Rather than sticking to pre-defined PR lines, Xbox boss Phil Spencer really takes the executive rigamarole out of his interactions with the public. More than once we've seen and heard Spencer say and do things that shows he's really on the same level as gamers, and now he's actually delivered some level-headed responses to Xbox LIVE disruptions.
When a huge global service like Xbox LIVE is down, it prevents millions of users from playing their games on their off hours or even watching Netflix. Interruptions are a big deal especially during the holiday season when users are downloading day-one updates, firmware updates, or trying to play online-only games like Destiny. Phil Spencer knows that downtime is a huge inconcenience, and even went so far as to say that it makes Xbox gamers actively distrust Microsoft.
Yesterday Xbox LIVE was down for quite some time on the Xbox One. When an everyday fan asked Spencer what was wrong with Xbox LIVE, he opened up and actually answered: "We are on the issue, apologies. We know the issue and what the fix is, shouldn't be too long," Spencer said, adding in the following: "We have to earn [your] trust, each day, and I know service disruptions hurts that trust."
@DiegoSa806 We have to earn the trust, each day, and I know service disruptions hurts that trust.— Phil Spencer (@XboxP3) October 1, 2015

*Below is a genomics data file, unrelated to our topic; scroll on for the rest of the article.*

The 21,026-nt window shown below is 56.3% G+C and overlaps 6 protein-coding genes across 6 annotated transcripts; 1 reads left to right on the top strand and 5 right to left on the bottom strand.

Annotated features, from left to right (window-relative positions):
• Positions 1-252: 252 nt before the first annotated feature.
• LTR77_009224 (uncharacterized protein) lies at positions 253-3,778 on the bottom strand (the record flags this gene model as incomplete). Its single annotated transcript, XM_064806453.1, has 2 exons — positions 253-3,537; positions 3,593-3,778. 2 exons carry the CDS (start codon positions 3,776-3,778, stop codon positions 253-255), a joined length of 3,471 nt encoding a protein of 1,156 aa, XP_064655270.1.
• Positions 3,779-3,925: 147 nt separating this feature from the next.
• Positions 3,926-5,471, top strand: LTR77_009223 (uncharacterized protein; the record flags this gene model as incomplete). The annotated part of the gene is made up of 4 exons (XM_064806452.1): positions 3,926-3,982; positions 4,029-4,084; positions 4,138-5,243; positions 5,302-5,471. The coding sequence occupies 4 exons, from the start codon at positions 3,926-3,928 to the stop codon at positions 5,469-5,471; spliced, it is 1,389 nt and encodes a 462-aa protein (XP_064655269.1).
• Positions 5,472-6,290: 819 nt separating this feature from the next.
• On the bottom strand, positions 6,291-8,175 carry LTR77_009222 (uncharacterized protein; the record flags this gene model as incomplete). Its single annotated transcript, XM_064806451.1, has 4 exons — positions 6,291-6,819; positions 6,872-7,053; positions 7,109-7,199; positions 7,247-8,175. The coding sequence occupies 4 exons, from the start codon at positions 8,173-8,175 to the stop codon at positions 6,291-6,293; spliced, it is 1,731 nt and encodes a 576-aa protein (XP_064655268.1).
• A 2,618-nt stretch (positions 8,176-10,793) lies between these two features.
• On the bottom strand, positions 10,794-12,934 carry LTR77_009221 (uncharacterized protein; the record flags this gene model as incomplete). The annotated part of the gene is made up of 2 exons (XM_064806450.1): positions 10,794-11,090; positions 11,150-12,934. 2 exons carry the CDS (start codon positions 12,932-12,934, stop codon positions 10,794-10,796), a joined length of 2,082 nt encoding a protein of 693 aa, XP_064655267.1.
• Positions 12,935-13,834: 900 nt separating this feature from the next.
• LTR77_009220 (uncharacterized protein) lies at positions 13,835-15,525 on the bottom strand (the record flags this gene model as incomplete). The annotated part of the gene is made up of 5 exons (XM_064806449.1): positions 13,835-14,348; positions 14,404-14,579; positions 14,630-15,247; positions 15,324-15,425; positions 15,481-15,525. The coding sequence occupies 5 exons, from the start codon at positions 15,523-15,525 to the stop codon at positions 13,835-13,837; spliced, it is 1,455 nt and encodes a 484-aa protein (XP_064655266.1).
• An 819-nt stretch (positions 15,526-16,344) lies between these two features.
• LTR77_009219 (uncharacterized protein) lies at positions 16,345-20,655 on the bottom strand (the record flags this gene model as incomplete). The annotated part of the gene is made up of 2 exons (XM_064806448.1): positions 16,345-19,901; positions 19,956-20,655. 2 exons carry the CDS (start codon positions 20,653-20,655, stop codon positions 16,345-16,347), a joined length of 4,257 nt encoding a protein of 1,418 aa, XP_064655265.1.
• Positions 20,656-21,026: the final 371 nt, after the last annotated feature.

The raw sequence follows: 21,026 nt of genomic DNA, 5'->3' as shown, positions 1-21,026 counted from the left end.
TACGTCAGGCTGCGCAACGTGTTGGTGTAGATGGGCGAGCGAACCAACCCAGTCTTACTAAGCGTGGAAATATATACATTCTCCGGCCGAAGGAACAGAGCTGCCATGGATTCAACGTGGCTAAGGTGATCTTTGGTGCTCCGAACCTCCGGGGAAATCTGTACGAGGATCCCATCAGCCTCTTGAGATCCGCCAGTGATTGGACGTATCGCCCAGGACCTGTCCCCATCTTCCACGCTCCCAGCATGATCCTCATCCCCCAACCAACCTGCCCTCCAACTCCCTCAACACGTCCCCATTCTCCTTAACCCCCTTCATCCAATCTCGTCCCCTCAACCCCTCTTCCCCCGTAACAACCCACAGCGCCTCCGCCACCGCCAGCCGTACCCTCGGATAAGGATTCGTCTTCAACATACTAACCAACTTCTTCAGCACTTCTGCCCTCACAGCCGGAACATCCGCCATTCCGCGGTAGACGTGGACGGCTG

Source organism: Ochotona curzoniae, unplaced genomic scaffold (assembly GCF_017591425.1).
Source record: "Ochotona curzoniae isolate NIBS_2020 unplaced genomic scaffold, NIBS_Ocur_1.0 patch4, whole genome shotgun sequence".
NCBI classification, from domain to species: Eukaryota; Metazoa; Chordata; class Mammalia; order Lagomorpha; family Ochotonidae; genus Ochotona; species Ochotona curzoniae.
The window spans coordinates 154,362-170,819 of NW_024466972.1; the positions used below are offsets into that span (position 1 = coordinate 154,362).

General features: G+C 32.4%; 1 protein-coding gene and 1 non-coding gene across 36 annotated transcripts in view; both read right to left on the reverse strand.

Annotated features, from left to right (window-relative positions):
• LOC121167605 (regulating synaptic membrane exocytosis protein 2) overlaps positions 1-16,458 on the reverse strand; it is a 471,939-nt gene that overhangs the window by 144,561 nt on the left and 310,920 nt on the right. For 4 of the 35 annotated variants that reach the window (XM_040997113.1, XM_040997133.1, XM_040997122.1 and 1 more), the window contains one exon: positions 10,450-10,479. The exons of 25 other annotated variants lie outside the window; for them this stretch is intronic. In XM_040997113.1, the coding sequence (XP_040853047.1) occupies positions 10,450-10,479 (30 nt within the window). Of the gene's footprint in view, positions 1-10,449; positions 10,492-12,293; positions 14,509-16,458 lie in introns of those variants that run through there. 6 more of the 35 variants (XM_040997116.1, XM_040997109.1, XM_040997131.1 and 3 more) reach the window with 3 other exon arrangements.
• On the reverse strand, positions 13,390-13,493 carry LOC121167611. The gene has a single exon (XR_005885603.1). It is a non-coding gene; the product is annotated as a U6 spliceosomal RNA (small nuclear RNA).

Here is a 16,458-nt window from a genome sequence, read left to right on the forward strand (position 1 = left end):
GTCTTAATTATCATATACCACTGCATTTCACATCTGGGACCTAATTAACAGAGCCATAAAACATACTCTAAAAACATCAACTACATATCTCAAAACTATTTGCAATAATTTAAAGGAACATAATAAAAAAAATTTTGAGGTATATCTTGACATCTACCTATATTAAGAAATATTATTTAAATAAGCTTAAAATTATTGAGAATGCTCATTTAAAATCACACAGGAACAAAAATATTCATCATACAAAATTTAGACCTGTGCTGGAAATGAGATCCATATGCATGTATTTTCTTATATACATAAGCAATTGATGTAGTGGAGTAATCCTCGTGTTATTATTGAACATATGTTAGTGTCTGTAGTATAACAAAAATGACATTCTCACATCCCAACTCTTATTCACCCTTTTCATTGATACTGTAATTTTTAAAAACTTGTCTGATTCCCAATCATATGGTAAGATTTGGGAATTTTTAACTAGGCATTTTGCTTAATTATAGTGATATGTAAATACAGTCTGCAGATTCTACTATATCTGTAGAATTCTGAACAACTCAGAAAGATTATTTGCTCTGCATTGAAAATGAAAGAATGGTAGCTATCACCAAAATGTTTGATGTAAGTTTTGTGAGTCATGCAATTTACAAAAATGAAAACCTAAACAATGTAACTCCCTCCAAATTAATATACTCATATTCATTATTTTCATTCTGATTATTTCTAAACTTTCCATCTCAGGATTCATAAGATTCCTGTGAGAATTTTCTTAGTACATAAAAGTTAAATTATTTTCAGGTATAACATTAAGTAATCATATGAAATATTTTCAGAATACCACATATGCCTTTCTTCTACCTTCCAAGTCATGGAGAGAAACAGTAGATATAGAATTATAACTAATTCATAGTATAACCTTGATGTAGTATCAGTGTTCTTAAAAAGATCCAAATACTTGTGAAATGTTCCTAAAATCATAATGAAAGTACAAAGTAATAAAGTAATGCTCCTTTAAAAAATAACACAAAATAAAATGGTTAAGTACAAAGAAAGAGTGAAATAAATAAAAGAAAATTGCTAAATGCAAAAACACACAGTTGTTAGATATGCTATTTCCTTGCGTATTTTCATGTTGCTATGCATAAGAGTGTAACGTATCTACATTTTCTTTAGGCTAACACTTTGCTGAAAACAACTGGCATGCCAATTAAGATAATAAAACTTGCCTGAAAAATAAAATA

The Xbox LIVE service is marginally more reputable in stability than Sony's PlayStation Network. The PS Network has been knocked offline by DDOS hacks on many occasions, not to mention the infamous 2011 hack which exposed millions of users private data.
While Sony arguably has one of the worst online services (in terms of stability) the company doesn't deliver wholehearted and real responses like Spencer does. All we seem to get is PR-speak, acknowledgement and sorries from execs, and maybe a free token or PS cash for our trouble.
Phil Spencer's words are right on the money. The service being offline can measure from a minor inconvenience to a huge let down, especially on Christmas day or that one day of the month you had scheduled to do Destiny's The Taken King raid. The blame lies in the service provider's court, especially in an age where gamers have to pay an extra $40-50 a year just to play their online games.
Let's hope Microsoft beefs up their server infrastructure to prepare for the holiday season. With all of the Xbox One bundles flying around there's likely to be many more Xbox players joining the ranks. If the past is any indicator we can expect the PlayStation Network to be down for a full week or so in the holidays.